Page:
Zooropa came out during one of my last summers at home. Usually my dad and I were at odds over music (I played it too loud) but when he heard Johnny Cash singing he actually came down and sat down and listened. It was a good moment. When I started the site I was moving around quite a bit as I finished school, a lot of the site was built in 1997 and 1998 when I was living in Alberta. The wandering combined with some good memories left me with a great name, one that I stuck with for years. And the old site isn’t dead, I’ll likely resurrect it down the road with some more personal content, while we build the U2 site up at u2songs.com.
A few years after getting started on u2wanderer.org a friend of mine actually got to spend some time with Johnny Cash, and she told him about the site and the name choice. He was happy and sent his thanks as well as an autograph. One of my most prized pieces in my U2 collection and it has little to do with U2 themselves.
You were involved in the release of the iTunes exclusive The Complete U2 back in 2004. What exactly did you do for that, and how did it come about?
The project seemed to come about very quickly. Less than a month before it was released I had a phone call from Steve Averill asking if I’d consider helping him out on a project. They needed to pull together a massive amount of scans and had to research a number of singles, and wanted to know if I’d be willing to help. I happily agreed, and sat in on some of the organizational meetings including Principle Management, Averill and the design team, and Apple. Some of the scans of covers that appeared in the digital booklet with that release came from my own collection. Really wish we had more time to rescan some of that material, something we are now diligently working on for the new site.
As U2wanderer, you also maintained sections on cover songs, the so-called "fruitboots", and strange U2 tie-ins/promotional items such as the "Bubble and Gum" CD and Sweetest Thing chocolate bar. Do you have a particular favourite cover, fruitboot, and/or promo item? Will these sections be integrated into U2Songs as more of the website comes online?
All of the old content will be moved over to the new site, refreshed and new research incorporated as we get the chance. The promotional items will be one of the next things incorporated and I had my How to Dismantle an Atomic Bomb lyric magnets out the other night working on some layout ideas. I’ve collected a number of items over the time since we first built that section, and I know Harry and Aaron who work with me have some fun stuff to share as well.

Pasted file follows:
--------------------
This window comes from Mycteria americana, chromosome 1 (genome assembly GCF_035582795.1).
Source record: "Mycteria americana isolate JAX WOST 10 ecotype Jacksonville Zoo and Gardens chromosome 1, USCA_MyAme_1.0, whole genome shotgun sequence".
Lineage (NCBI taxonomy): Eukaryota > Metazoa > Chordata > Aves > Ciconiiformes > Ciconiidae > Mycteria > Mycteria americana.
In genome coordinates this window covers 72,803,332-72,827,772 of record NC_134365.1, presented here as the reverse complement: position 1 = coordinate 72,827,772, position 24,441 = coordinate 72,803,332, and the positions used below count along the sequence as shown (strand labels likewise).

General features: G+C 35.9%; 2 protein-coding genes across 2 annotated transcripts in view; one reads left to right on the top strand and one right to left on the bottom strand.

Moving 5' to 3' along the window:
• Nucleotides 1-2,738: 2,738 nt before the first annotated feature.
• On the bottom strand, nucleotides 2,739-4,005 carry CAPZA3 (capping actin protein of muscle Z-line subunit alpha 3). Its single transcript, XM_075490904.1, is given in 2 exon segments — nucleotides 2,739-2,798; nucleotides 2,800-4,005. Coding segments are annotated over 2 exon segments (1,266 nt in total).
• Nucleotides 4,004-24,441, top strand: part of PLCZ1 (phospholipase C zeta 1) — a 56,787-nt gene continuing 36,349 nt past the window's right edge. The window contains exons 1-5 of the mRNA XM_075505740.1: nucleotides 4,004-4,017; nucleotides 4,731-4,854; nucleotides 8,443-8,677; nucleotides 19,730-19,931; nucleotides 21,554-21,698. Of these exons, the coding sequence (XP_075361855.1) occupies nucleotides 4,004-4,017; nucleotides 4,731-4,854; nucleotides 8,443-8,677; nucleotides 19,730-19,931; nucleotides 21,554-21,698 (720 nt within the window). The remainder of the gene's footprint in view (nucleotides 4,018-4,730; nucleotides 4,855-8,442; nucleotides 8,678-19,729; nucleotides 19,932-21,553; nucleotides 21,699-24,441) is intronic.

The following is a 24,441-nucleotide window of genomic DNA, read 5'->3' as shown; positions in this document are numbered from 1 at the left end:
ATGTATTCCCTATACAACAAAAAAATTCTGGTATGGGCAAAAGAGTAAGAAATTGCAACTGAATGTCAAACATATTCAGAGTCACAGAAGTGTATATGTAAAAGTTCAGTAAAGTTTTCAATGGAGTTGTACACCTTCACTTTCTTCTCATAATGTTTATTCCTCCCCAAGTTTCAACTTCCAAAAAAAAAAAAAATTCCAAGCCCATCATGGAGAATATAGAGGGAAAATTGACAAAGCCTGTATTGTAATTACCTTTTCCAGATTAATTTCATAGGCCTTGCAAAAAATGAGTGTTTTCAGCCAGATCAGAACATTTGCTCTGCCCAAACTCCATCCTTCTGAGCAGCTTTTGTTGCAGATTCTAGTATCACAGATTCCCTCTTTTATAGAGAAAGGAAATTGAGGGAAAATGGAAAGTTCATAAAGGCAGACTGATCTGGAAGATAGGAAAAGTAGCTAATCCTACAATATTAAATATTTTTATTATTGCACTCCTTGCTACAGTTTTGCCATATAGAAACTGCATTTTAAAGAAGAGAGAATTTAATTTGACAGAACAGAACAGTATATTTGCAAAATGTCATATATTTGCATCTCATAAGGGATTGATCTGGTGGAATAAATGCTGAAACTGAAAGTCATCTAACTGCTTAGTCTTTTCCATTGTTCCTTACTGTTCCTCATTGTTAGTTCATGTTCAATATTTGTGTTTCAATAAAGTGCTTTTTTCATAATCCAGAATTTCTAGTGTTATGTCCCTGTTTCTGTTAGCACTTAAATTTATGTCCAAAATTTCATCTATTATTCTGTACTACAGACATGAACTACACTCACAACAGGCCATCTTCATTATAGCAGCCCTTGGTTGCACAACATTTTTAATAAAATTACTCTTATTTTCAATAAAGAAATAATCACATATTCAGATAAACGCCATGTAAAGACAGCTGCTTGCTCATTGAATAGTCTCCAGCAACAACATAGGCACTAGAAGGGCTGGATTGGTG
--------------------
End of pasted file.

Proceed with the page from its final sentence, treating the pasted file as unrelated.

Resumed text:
Favorite cover? I’m loving what the Scottish band December have been doing with “A Sort of Homecoming” and it sounds great I think it's being released later this month. Also a huge fan of Johnny Cash's version of "One". Favorite odd item? Probably my Elevation tour belt buckle. It’s got the heart in a suitcase making up the buckle itself. Not often you find a collectible you can wear every day and get away with it. Favorite fruitboot? I don’t have any. Never bought them and never downloaded them. I am not a big fan of most of the third party remixes, and I think I have all the official ones on real releases, so I just never bothered. But if you want a favorite remix, it's got to be the Perfecto Mix of "Even Better Than the Real Thing" - during university I used to turn that up and bounce around the dorms to psych myself up before writing any exams.
As a live concert website, we're very interested in hearing about the fans live experiences. What live moment do you find particularly memorable?
I have one live moment that I like to thank my friend Prarit for. Early on he tapped me on the shoulder during “Where the Streets Have No Name” and told me to turn around. The crowd is all lit up and you can really see the enjoyment and joy on people’s faces during that song. Every time since that first time, I’ve always turned around and looked to the furthest corner of the venue to see people having that much fun.
One of my favorite shows was the second U2360 show in Zurich. It had been a beautiful day, and we were totally unprepared for rain. But as U2 took the stage, the skies opened up and the rain started. It was cold. It was wet. We were in the inside of the claw, but we were getting no protection from the structure overhead. And as the rain continued, more and more people left that area to head for coverage. But down in the waterlogged pit was where to be. It was a dance party as people tried to stay warm. The band was having a great time and getting just as wet as we were. I had to fly home the next morning, and my shoes were still sploshing out water with every step as I went through security. But it was an incredible show.